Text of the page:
, Volume 33, Issue 2, pp 157-163

Prospective Longitudinal Associations Between Persistent Sleep Problems in Childhood and Anxiety and Depression Disorders in Adulthood

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Abstract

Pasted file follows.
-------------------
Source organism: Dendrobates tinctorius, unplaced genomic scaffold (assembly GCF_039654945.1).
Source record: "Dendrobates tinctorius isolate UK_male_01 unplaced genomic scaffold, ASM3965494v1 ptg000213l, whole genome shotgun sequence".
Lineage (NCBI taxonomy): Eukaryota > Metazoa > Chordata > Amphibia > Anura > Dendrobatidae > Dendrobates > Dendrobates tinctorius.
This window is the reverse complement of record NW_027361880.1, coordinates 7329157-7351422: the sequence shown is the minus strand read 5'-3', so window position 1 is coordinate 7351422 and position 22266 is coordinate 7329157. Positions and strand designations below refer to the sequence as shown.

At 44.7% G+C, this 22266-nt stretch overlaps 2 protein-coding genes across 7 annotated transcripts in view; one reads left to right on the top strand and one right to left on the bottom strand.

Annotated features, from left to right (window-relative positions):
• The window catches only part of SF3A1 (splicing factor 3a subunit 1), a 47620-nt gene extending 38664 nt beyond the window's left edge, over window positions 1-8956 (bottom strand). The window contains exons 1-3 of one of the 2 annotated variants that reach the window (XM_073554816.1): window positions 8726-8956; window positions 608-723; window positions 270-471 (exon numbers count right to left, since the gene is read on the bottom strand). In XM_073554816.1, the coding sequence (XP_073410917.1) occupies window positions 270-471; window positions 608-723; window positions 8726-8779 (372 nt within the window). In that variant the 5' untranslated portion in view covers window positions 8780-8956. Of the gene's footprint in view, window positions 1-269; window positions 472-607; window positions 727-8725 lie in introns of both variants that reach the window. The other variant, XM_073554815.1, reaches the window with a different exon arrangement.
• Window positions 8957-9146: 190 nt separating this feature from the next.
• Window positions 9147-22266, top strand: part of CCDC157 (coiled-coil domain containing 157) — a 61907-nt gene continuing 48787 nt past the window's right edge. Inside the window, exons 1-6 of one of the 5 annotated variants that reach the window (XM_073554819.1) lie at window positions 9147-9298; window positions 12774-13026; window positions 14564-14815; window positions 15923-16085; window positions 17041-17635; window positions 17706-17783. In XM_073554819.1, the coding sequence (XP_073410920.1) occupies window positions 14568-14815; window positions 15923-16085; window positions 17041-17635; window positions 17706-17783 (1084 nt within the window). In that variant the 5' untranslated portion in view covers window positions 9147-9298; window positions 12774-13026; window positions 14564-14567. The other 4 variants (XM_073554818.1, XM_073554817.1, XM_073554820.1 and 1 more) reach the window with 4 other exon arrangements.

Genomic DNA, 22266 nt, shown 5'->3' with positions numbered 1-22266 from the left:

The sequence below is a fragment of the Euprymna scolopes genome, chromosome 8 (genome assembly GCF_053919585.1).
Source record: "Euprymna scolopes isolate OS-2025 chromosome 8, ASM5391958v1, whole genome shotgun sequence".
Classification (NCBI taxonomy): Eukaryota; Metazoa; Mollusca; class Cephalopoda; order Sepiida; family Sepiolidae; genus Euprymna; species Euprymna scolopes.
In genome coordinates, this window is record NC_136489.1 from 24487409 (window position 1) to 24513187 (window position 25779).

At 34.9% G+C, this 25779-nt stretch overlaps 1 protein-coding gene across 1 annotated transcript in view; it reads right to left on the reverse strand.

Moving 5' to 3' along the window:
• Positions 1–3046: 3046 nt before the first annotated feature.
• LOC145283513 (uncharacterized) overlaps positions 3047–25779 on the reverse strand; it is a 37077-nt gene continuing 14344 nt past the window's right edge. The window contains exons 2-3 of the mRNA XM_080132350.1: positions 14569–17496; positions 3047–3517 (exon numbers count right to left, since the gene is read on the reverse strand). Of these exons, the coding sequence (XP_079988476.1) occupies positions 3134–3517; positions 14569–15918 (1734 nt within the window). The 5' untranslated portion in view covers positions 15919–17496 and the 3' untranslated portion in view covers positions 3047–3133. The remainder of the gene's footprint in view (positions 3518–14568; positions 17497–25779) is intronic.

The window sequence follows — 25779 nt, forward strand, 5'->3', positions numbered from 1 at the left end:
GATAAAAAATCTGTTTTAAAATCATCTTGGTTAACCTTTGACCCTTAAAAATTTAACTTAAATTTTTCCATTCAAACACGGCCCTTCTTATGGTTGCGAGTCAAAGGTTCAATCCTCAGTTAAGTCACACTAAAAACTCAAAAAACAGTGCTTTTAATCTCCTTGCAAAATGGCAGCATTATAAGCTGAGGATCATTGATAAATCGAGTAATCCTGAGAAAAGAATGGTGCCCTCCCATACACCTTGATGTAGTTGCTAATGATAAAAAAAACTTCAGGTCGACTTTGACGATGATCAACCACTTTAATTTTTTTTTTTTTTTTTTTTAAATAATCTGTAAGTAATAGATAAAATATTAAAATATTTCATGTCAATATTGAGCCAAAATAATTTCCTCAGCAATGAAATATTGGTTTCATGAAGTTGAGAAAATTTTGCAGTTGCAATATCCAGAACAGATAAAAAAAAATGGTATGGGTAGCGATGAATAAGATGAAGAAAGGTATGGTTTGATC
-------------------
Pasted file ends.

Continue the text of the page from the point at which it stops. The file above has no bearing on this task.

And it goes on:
The objective of this study was to examine the associations between persistent childhood sleep problems and adulthood anxiety and depression. Parents of 943 children (52% male) participating in the Dunedin Multidisciplinary Health and Development Study provided information on their children’s sleep and internalizing problems at ages 5, 7, and 9 years. When the participants were 21 and 26 years, adult anxiety and depression were diagnosed using a standardized diagnostic interview. After controlling for childhood internalizing problems, sex, and socioeconomic status, persistent sleep problems in childhood predicted adulthood anxiety disorders (OR (95% CI) = 1.60 (1.05–2.45), p = .030) but not depressive disorders (OR (95% CI) = .99 (.63–1.56), p = .959). Persistent sleep problems in childhood may be an early risk indicator of anxiety in adulthood.